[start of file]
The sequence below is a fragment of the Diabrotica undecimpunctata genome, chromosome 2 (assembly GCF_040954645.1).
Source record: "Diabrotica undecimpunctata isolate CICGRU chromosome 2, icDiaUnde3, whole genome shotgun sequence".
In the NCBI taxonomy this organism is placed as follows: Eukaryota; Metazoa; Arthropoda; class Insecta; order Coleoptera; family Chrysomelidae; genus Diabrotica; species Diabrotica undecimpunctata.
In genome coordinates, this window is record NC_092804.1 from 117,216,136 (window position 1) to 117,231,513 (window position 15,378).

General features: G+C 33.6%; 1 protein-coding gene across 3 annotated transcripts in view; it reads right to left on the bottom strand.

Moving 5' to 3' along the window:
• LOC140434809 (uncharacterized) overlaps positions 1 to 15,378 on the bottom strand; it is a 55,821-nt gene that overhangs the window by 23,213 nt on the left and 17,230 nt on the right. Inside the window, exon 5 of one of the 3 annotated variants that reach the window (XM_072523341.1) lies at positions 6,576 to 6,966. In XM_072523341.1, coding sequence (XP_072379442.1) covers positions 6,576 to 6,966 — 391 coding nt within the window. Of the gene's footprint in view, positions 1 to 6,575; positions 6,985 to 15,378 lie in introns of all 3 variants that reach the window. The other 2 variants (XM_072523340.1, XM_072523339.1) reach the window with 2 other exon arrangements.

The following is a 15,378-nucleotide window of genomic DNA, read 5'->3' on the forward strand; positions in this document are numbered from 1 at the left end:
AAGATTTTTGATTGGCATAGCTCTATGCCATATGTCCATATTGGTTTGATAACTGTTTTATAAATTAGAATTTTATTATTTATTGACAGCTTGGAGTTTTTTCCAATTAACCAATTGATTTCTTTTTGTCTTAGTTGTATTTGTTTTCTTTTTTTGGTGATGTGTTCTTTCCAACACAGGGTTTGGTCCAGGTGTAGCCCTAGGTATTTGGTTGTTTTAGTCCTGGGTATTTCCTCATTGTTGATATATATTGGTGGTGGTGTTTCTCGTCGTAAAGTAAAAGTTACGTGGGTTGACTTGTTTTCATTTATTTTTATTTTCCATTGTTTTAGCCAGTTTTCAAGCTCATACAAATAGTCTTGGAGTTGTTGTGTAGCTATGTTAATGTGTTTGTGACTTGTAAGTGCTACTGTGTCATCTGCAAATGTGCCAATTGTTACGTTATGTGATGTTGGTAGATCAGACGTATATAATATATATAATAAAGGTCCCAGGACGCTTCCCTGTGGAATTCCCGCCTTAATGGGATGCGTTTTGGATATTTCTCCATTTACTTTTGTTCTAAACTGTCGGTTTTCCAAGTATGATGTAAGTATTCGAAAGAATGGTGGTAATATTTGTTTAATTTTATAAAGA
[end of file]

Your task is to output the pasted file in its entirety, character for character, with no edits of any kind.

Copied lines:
The sequence below is a fragment of the Diabrotica undecimpunctata genome, chromosome 2 (assembly GCF_040954645.1).
Source record: "Diabrotica undecimpunctata isolate CICGRU chromosome 2, icDiaUnde3, whole genome shotgun sequence".
In the NCBI taxonomy this organism is placed as follows: Eukaryota; Metazoa; Arthropoda; class Insecta; order Coleoptera; family Chrysomelidae; genus Diabrotica; species Diabrotica undecimpunctata.
In genome coordinates, this window is record NC_092804.1 from 117,216,136 (window position 1) to 117,231,513 (window position 15,378).

General features: G+C 33.6%; 1 protein-coding gene across 3 annotated transcripts in view; it reads right to left on the bottom strand.

Moving 5' to 3' along the window:
• LOC140434809 (uncharacterized) overlaps positions 1 to 15,378 on the bottom strand; it is a 55,821-nt gene that overhangs the window by 23,213 nt on the left and 17,230 nt on the right. Inside the window, exon 5 of one of the 3 annotated variants that reach the window (XM_072523341.1) lies at positions 6,576 to 6,966. In XM_072523341.1, coding sequence (XP_072379442.1) covers positions 6,576 to 6,966 — 391 coding nt within the window. Of the gene's footprint in view, positions 1 to 6,575; positions 6,985 to 15,378 lie in introns of all 3 variants that reach the window. The other 2 variants (XM_072523340.1, XM_072523339.1) reach the window with 2 other exon arrangements.

The following is a 15,378-nucleotide window of genomic DNA, read 5'->3' on the forward strand; positions in this document are numbered from 1 at the left end:
AAGATTTTTGATTGGCATAGCTCTATGCCATATGTCCATATTGGTTTGATAACTGTTTTATAAATTAGAATTTTATTATTTATTGACAGCTTGGAGTTTTTTCCAATTAACCAATTGATTTCTTTTTGTCTTAGTTGTATTTGTTTTCTTTTTTTGGTGATGTGTTCTTTCCAACACAGGGTTTGGTCCAGGTGTAGCCCTAGGTATTTGGTTGTTTTAGTCCTGGGTATTTCCTCATTGTTGATATATATTGGTGGTGGTGTTTCTCGTCGTAAAGTAAAAGTTACGTGGGTTGACTTGTTTTCATTTATTTTTATTTTCCATTGTTTTAGCCAGTTTTCAAGCTCATACAAATAGTCTTGGAGTTGTTGTGTAGCTATGTTAATGTGTTTGTGACTTGTAAGTGCTACTGTGTCATCTGCAAATGTGCCAATTGTTACGTTATGTGATGTTGGTAGATCAGACGTATATAATATATATAATAAAGGTCCCAGGACGCTTCCCTGTGGAATTCCCGCCTTAATGGGATGCGTTTTGGATATTTCTCCATTTACTTTTGTTCTAAACTGTCGGTTTTCCAAGTATGATGTAAGTATTCGAAAGAATGGTGGTAATATTTGTTTAATTTTATAAAGA